https://youtu.be/uEmO9Bp6tXE

Most Americans are reluctantly okay with Constitutional rights being temporarily suspended during an emergency. Freedom of assembly and freedom of religion are considered by many to be absolutely fundamental to the First Amendment, and thus cannot be cast aside casually without creating angst in the population. Michael Dorf, a law professor at Cornell, stated that a lock-down is effectively a suspension of habeas corpus (i.e. a suspension of personal liberty), which the Suspension Clause in Article One of the Constitution allows “when in Cases of Rebellion or Invasion the Public Safety may require it.” Thus, if the government defines COVID-19 as an invasion AND Congress votes to suspend habeas corpus until the emergency is over, this is all perfectly legal. They haven’t done that yet. If Congress believes that suspending Constitutional rights is appropriate in this situation – and it very well may be – then they should have the courage to do it the right way, by following Article One of the Constitution. It should be noted that so far there has been no federal lock-down order. This has been left to the individual state governors. But since only the U.S. Congress actually has the authority to suspend habeas corpus, it remains to be seen whether these statewide lock-downs are constitutional, even if they are shown to be prudent. Everything would be legally cleaner if Congress just stepped in and took clear federal legislative action. Then we wouldn’t have to have state-by-state arguments about what is essential and what is not, or about which activities and services are truly protected by the First Amendment.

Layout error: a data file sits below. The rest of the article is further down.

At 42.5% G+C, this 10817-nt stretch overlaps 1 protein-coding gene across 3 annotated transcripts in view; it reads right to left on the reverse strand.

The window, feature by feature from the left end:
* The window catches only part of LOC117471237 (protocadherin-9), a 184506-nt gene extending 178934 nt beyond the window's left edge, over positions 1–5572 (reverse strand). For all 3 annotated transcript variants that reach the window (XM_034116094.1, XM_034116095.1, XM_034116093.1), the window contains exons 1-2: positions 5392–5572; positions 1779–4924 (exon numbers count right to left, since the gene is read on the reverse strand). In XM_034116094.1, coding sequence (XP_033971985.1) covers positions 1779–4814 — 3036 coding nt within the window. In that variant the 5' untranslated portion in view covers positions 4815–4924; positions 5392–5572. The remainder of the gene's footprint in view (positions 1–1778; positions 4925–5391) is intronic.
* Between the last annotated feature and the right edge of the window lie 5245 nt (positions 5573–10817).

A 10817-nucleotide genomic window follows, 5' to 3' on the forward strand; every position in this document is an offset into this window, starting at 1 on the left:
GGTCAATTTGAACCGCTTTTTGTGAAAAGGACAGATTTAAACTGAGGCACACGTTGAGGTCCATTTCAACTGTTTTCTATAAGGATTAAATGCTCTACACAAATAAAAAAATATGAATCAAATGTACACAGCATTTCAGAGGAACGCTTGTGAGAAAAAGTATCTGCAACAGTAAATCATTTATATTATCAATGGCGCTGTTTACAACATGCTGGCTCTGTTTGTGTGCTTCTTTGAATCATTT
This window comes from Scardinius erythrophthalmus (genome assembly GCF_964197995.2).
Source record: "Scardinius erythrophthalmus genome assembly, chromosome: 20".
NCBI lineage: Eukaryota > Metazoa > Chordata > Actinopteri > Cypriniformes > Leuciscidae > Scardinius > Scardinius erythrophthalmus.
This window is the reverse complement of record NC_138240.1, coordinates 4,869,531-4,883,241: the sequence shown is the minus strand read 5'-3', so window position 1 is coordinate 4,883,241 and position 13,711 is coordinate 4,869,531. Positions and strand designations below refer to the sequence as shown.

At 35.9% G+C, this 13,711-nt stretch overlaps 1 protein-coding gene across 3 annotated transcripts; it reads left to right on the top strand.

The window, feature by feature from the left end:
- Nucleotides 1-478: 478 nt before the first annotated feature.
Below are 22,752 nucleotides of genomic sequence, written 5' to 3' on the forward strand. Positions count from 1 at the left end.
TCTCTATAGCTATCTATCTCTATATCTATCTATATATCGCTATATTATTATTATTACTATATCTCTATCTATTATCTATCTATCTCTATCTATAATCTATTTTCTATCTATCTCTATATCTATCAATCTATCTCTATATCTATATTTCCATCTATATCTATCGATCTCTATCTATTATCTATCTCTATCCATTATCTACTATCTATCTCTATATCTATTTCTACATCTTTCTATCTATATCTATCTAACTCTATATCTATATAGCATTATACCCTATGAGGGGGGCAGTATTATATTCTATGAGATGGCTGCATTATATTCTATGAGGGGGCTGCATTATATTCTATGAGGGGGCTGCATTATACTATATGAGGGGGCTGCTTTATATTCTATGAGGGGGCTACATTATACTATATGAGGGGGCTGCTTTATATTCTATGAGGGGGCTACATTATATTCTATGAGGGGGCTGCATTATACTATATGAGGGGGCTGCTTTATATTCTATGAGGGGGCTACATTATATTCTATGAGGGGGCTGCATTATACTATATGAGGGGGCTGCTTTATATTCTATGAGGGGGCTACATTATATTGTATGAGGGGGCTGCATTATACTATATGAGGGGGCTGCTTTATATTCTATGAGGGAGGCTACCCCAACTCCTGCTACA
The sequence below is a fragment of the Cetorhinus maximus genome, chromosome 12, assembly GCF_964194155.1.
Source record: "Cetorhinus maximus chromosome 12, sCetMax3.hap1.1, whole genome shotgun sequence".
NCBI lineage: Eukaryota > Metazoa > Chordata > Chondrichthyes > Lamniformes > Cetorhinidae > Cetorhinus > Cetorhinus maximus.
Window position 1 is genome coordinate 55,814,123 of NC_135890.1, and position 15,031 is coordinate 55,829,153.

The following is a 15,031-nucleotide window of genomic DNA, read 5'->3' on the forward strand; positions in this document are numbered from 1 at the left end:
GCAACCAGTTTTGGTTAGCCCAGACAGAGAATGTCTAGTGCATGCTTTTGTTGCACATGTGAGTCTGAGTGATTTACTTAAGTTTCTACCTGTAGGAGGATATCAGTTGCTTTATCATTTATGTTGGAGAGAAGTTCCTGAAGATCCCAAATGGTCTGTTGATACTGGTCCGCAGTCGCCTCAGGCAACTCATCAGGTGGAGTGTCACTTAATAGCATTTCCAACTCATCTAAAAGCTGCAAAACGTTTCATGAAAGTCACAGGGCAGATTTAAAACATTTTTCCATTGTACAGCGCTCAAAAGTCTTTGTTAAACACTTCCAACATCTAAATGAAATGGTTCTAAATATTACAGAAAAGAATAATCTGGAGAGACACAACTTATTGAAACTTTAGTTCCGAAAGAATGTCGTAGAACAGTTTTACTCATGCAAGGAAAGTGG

It may be useful to consider which goods and services are officially considered essential during the COVID-19 lock-down in California. Beyond the obvious essential services, like hospitals, first responders and grocery stores, the list also includes liquor stores (that also sell food), hardware stores and home improvement centers, home appliance retailers, cannabis shops, laundromats and media services.  The complete list of essential services is 14 pages long and can be found at https://covid19.ca.gov/img/EssentialCriticalInfrastructureWorkers.pdf. The question being asked by McCoy and others is essentially: why is it okay for people to line up six feet apart at a cannabis dispensary, but cannot line up six feet apart at a church for communion? Perhaps the main argument on the other side can best be summarized as, “This is an emergency situation so just do your religious services online. Communion isn’t truly essential in the short term.” The word “essential” turns out to be very subjective, heavily influenced by personal experience and perspective.

This controversy has exposed a difficult question for people of faith, as well as for the larger community: who gets to decide which practices of which religions are essential, and which are not? 

Jim Clark is a resident of Ventura County.


All comments are solely the opinions of the author and not necessarily the position of the Conejo Guardian.